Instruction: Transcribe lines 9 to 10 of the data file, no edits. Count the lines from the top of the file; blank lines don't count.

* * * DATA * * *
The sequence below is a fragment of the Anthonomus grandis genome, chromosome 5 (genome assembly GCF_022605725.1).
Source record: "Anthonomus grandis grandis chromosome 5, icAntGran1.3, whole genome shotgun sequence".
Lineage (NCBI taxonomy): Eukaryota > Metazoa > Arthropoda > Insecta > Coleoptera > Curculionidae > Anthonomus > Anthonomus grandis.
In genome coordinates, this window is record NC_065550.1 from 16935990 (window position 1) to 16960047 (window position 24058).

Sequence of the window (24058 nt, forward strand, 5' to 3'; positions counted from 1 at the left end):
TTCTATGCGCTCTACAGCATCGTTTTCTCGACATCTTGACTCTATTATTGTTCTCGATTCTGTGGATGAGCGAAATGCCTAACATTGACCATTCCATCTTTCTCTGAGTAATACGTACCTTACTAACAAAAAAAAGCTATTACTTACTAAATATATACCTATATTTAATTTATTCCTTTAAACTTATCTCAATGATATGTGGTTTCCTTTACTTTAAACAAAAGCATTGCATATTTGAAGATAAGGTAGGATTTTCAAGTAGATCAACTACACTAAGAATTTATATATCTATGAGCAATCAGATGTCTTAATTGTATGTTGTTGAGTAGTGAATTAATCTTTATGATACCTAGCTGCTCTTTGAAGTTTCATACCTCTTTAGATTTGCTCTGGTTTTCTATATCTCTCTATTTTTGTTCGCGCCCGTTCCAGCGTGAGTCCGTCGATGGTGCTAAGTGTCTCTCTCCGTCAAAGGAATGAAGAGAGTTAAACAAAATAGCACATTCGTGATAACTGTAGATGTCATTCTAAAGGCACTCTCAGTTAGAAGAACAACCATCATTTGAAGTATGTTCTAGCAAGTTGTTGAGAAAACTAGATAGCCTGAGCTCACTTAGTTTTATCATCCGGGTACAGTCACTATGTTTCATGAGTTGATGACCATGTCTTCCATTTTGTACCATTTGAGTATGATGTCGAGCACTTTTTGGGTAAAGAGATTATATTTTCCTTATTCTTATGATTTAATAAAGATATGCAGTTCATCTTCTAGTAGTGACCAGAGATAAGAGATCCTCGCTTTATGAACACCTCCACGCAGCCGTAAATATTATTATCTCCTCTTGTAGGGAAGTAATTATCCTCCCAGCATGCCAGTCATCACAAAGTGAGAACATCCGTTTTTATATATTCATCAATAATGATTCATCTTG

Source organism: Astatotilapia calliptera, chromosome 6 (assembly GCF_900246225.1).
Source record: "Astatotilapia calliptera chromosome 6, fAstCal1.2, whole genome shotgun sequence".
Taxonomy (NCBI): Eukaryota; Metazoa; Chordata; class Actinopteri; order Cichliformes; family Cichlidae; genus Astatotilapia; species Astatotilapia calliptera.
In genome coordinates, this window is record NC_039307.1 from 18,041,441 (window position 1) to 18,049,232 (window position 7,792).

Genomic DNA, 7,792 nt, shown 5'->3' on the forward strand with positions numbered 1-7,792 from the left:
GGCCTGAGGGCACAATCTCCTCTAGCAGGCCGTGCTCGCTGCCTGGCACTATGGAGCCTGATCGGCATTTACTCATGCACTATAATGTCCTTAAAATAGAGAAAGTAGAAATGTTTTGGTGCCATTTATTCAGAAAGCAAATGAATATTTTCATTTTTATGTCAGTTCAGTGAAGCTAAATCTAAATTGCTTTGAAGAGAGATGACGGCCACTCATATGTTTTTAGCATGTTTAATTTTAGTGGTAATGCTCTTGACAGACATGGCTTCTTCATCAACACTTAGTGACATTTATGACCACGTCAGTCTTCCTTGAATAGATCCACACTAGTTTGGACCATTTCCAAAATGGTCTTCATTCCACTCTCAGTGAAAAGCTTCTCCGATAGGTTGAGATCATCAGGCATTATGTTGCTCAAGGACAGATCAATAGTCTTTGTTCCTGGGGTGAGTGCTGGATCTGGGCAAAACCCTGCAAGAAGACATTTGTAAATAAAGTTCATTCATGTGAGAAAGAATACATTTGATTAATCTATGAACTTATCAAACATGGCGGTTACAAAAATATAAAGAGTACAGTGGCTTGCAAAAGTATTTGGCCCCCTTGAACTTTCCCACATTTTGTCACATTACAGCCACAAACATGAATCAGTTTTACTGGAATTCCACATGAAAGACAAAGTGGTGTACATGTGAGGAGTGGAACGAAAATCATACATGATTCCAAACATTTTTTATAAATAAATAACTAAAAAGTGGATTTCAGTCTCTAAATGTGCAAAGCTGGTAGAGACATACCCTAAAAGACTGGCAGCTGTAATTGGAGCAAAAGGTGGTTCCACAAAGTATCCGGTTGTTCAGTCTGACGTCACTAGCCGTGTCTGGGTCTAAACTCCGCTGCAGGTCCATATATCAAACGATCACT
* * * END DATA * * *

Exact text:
Taxonomy (NCBI): Eukaryota; Metazoa; Chordata; class Actinopteri; order Cichliformes; family Cichlidae; genus Astatotilapia; species Astatotilapia calliptera.
In genome coordinates, this window is record NC_039307.1 from 18,041,441 (window position 1) to 18,049,232 (window position 7,792).